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Economic Update: Marianne Williamson on US Politics
Prof. Wolff presents updates on the decline/fall of Boris Johnson and the parallels with Trump; the Sri Lanka collapse and its lessons; Match Corp secretly funding sides in "culture wars" to keep customers, and the latest from UK's Conservative party. In the second half of the show, Wolff talks with Marianne Williamson on the basic social divisions of US politics.
Williamson: “I don't see the proper description as left versus right. I see the proper description as neoliberal corporatism anti-democracy versus democracy and the well-being of our people. People who are the working people in the United States but basically the average citizen of the United States is being screwed by the same forces whether they are on the right or on the left”
Anti-Capitalist Chronicles: Capital's Double Consciousness
Prof. Harvey continues his discussion of Brad DeLong’s new book, Slouching Towards Utopia, in which DeLong notes the contradiction between an emerging middle class over the last century through technological innovation and stagnant levels of happiness. To explain this dilemma, Harvey looks closer at how these technological advancements shape labor and function under capitalism. He argues that the purpose was never to lighten the load of labor, it was solely to increase profitability. Therein lies the central contradiction of capitalism: capital is great at creating new products, ideas, possibilities, and lifestyles, but it simultaneously produces alienation. It is no wonder that there is a deep dissatisfaction with our society. Alienation is a natural byproduct of capitalism when the ever-growing advancements are designed to produce more surplus rather than improve working people's lives.
Harvey: “Innovation is not designed to create happiness. It's designed a lot of the time to facilitate one's needs and desires, to stimulate desire and all of those kinds of things. It's certainly about doing all of that, but it's not about making the world better for people. And it's not about improving their lives in any way. It's about trying to actually create a world in which more profit is to be had, and that is why it's there”
All Things Co-op: The Issue of Inequality
Polls show that most Americans think economic inequality is a problem, but if you listen to right-wing capitalist apologists, you’ll hear that economic inequality is either not that big of a deal, a consequence of economic freedom, and/or actually a good thing. In this episode of All Things Co-op, Cinar and Kevin pick apart these arguments, look at how wages are distributed in co-ops today, and talk about how inequality could be handled in a cooperative society.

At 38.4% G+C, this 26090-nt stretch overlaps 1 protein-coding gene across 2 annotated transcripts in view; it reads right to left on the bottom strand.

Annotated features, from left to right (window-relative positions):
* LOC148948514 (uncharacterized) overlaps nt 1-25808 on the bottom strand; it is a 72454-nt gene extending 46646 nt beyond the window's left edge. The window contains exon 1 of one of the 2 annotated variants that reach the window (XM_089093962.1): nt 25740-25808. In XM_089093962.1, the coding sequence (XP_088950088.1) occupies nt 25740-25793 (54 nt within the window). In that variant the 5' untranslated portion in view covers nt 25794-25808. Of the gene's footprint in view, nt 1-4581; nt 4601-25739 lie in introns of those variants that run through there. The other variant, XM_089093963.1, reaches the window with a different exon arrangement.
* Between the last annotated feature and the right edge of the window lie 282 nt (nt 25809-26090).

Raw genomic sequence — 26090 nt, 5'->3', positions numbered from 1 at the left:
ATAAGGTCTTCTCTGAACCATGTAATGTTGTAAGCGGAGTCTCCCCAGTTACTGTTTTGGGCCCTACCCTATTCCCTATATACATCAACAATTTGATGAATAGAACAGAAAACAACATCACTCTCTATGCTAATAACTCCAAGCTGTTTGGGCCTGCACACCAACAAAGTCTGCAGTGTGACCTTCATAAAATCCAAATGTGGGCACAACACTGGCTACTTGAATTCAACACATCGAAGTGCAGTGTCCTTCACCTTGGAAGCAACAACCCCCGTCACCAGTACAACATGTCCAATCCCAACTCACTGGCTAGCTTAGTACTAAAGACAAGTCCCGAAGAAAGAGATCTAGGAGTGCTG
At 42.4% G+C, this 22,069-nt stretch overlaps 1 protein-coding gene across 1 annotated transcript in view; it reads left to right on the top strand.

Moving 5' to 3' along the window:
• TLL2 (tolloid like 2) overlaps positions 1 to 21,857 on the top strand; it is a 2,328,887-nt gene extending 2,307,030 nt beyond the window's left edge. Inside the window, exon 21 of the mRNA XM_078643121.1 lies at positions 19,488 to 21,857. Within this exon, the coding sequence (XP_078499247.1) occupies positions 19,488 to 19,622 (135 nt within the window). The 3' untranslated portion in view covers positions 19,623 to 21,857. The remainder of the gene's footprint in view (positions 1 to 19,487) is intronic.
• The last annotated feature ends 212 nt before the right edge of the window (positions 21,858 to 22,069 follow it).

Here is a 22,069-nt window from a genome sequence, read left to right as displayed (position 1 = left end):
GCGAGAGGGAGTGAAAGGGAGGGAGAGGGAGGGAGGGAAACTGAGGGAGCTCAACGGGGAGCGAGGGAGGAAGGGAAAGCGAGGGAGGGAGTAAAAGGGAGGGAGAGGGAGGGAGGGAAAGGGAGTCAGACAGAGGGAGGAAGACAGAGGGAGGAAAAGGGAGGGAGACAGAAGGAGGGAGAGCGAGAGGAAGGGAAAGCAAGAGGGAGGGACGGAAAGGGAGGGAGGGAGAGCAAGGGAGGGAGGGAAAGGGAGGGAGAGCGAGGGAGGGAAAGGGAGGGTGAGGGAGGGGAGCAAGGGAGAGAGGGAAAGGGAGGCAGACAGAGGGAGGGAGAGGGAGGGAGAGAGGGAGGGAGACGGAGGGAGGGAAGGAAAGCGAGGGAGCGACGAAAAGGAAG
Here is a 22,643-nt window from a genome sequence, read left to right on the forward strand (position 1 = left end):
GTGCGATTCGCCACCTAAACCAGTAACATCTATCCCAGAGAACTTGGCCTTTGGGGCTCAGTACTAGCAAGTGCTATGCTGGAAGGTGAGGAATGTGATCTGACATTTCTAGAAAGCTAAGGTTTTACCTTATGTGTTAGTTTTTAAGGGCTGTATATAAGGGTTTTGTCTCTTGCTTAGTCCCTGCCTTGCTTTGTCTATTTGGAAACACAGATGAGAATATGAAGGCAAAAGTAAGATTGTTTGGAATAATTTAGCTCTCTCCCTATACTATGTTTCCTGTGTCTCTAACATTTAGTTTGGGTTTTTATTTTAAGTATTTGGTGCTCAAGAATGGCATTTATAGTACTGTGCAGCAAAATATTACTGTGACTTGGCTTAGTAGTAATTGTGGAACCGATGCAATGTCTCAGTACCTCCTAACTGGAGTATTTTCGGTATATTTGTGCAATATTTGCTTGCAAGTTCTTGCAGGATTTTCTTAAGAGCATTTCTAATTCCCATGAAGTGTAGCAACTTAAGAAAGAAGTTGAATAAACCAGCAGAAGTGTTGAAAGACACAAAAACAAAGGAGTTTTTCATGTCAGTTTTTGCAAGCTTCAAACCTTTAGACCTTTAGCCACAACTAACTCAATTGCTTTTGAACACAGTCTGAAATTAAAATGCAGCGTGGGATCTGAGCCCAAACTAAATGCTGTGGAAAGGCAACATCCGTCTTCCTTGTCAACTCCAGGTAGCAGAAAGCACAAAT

Kevin: “If you had a system that wasn't forcing people to choose to spend the majority of their lives doing something they wouldn't do, that the lives of those people, even the ones that might not have as much stuff, is still a higher standard of living”
Stuck Nation: Using Capital for Community
In this clip from our live Q&A with Stuck Nation author Bob Hennelly, Bob advocates for credit unions, and shares a story that demonstrates how capital can be used to contest the 1%.
Hennelly: “We don't have to be alienated from money, but it's the capitalist value system of individuation not acting in collective community concern that we have to avoid”
Ask Prof Wolff: The Impacts of a Wage-Price Freeze
A Patron of Economic Update asks: "My question is about the wage-price freeze concept. If we are to assume that workers would have their wages frozen after decades of stagnated real wage growth and a collapse in purchasing power and we freeze prices how they currently are, then how would workers be able to pay for necessities when such a huge gap in wages and prices exist? Isn’t the problem that wages are so low that we cannot afford rent, buy a week’s worth of food, pay our bills, or stay out of default on student loans (of which I am in real danger of doing)? What would the effect be if we implemented a price freeze but left wages alone?" This is Professor Richard Wolff's video response.
Wolff: “You could freeze prices, but not freeze wages. Let them be pushed up as far as workers can achieve. Then you would be able to stop the inflation because prices couldn't go up and accomplish a second different objective, which is to redistribute wealth from the top.”
Learn more about [email protected] latest book, Stuck Nation: Can the United States Change Course on Our History of Choosing Profits Over People?
by Bob Hennelly